On Friday afternoon, in a small room circled shoulder-to-shoulder by some of the biggest names in college football, Georgia quarterback Jacob Eason sat just to the right of Alabama quarterback Jalen Hurts.
Eason rushed for minus-45 yards last year.
Hurts rushed for 954 yards last year.
“That’s the cool thing about football, that every guy has their own skill set,” Eason said during the media session of the annual Manning Passing Academy at Nicholls State University. “I think that’s cool to see the wide range of different quarterbacks.”
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There are more and more Hurts and fewer and fewer Easons in college football, and one of the reasons is that Eason’s Bulldogs finished 8-5 last year while Hurts helped the Crimson Tide reach the national title game.
“I’m becoming more and more convinced that if you don’t have an athletic player at quarterback, you are only going to go so far,” ESPN college football analyst Tom Luginbill said. “The teams that are playing for conference championships or vying for a spot in the College Football Playoff are great on defense and have a dynamic player under center.”
Maybe nowhere is that changing of the guard more stark than at this annual gathering, which is presided over by former Ole Miss and New Orleans Saints quarterback Archie Manning and his sons Cooper, Peyton and Eli. While Archie Manning was known for his feet, Peyton and Eli decidedly were not. Each of Archie’s two professional-playing sons won two Super Bowl rings on the strength of their pocket passing and nothing else.
Now, for four days every summer, Peyton and Eli help coach nearly 1,000 high school age quarterbacks who more and more are in the mold of Hurts, athletes who play the position with their feet almost as much as with their arms.
“People will ask me, ‘Where do you think Peyton and Eli would go to college if they were coming out getting recruited right now?’ ” Archie Manning said. “And I don’t know the answer to that.”
Of course, if Peyton and Eli were playing high school football now, they would be running a much different system than they did at the time. Archie Manning learned that when his grandson Arch, now a quarterback at the Newman School in New Orleans just like his uncles, came to him for advice.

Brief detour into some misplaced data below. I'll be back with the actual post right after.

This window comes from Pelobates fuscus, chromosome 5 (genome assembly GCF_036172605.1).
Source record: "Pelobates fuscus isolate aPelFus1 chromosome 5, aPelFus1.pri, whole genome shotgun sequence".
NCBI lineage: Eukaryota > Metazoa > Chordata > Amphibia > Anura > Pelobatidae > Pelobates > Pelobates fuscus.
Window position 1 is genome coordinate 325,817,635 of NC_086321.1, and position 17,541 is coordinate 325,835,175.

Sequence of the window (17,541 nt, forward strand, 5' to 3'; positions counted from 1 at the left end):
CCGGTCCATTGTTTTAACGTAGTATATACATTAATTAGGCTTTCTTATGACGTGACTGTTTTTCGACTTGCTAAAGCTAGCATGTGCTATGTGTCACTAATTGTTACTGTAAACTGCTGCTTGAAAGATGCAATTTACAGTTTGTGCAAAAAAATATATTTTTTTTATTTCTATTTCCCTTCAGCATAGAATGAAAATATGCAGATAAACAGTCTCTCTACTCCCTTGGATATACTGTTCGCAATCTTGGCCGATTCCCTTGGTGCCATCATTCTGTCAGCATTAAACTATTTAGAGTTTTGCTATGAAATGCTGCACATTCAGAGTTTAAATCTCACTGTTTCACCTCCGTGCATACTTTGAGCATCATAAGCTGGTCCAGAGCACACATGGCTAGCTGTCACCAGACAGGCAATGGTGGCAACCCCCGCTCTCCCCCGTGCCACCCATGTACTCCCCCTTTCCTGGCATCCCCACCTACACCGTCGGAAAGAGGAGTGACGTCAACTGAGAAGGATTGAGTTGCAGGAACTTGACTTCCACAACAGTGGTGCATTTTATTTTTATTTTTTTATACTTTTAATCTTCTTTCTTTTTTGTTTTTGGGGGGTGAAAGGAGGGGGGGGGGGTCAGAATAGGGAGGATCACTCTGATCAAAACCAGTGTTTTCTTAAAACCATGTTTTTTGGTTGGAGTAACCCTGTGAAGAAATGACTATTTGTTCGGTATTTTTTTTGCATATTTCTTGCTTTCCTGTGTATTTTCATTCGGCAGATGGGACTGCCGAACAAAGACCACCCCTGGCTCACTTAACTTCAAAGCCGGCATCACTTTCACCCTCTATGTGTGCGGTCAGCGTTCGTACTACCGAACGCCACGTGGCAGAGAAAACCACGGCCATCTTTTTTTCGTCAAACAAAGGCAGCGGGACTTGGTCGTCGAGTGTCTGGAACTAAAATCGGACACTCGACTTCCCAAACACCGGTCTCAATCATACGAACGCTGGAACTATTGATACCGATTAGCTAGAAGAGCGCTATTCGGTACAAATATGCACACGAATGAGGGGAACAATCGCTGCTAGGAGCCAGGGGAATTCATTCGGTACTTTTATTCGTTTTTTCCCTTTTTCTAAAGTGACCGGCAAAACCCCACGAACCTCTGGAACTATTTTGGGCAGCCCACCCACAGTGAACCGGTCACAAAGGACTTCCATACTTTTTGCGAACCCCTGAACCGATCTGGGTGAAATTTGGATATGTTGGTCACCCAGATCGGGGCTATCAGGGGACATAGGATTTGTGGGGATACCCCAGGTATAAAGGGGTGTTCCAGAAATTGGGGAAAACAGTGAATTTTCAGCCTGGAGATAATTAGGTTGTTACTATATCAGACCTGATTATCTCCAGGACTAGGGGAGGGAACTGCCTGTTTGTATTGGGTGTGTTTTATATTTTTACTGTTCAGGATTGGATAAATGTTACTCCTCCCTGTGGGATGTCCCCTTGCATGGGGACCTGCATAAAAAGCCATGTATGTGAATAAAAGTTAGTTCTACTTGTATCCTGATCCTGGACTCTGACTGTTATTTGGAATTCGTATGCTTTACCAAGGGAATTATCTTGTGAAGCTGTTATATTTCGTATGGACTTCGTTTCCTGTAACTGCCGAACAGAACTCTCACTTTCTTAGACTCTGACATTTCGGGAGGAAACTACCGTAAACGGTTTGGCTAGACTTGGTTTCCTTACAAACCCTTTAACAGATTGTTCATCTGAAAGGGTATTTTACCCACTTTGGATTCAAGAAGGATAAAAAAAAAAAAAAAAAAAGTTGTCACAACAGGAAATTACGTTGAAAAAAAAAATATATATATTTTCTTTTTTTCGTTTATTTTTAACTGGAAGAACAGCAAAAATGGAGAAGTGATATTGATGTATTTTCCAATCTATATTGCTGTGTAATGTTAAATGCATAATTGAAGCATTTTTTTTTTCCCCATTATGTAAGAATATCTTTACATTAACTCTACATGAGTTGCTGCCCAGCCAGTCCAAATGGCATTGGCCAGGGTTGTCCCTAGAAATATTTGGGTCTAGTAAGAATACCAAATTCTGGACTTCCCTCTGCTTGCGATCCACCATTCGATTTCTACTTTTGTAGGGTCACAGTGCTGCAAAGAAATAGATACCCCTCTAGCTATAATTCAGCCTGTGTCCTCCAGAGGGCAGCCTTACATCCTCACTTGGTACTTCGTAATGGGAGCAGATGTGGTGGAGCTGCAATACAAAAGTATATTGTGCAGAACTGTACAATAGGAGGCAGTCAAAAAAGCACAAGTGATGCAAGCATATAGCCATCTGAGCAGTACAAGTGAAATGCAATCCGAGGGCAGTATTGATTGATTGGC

“I told him what I have always told young quarterbacks was that one thing that is really important is huddle presence, be in charge, call the play, control your huddle,” Archie Manning. “He goes, ‘We don’t ever huddle.’ I go, ‘Man, I’m old.’ ”
The future of the pro-style quarterback in college football is not simply a theoretical argument at South Carolina.
“I’m definitely more of a pocket passer than a runner,” Gamecocks sophomore starter Jake Bentley said. “Obviously, you can tell that when I play.”
Bentley started the last seven games of the 2016 season for South Carolina. He threw for 1,420 yards and rushed for minus-15.
“Everyone wants the guys who are really explosive running, and if that works for their scheme, it works. But I definitely think there is always going to be a place for guys that can do their damage in the pocket, but I also think those guys have to be able to make plays with their feet,” Bentley said.
Bentley is one of 43 college quarterbacks serving as a counselor at the Manning Passing Academy this year. He is joined by the fleet-footed likes of Hurts and Louisville’s Heisman Trophy-winning Lamar Jackson and statuesque slingers like Eason and Arkansas’ Austin Allen.
“In college, they are doing more read option and things, but you have to be able to throw the ball, you have to be able to complete the ball; and there are still quite a few quarterbacks who are pocket passers. You have to do both now,” Eli Manning said. “We are all for athletes and being able to extend plays and make plays when things break down and run the football. I’m jealous of the guys who can take off and run for 20 yards, I promise you, but you still have to be able to throw the ball.”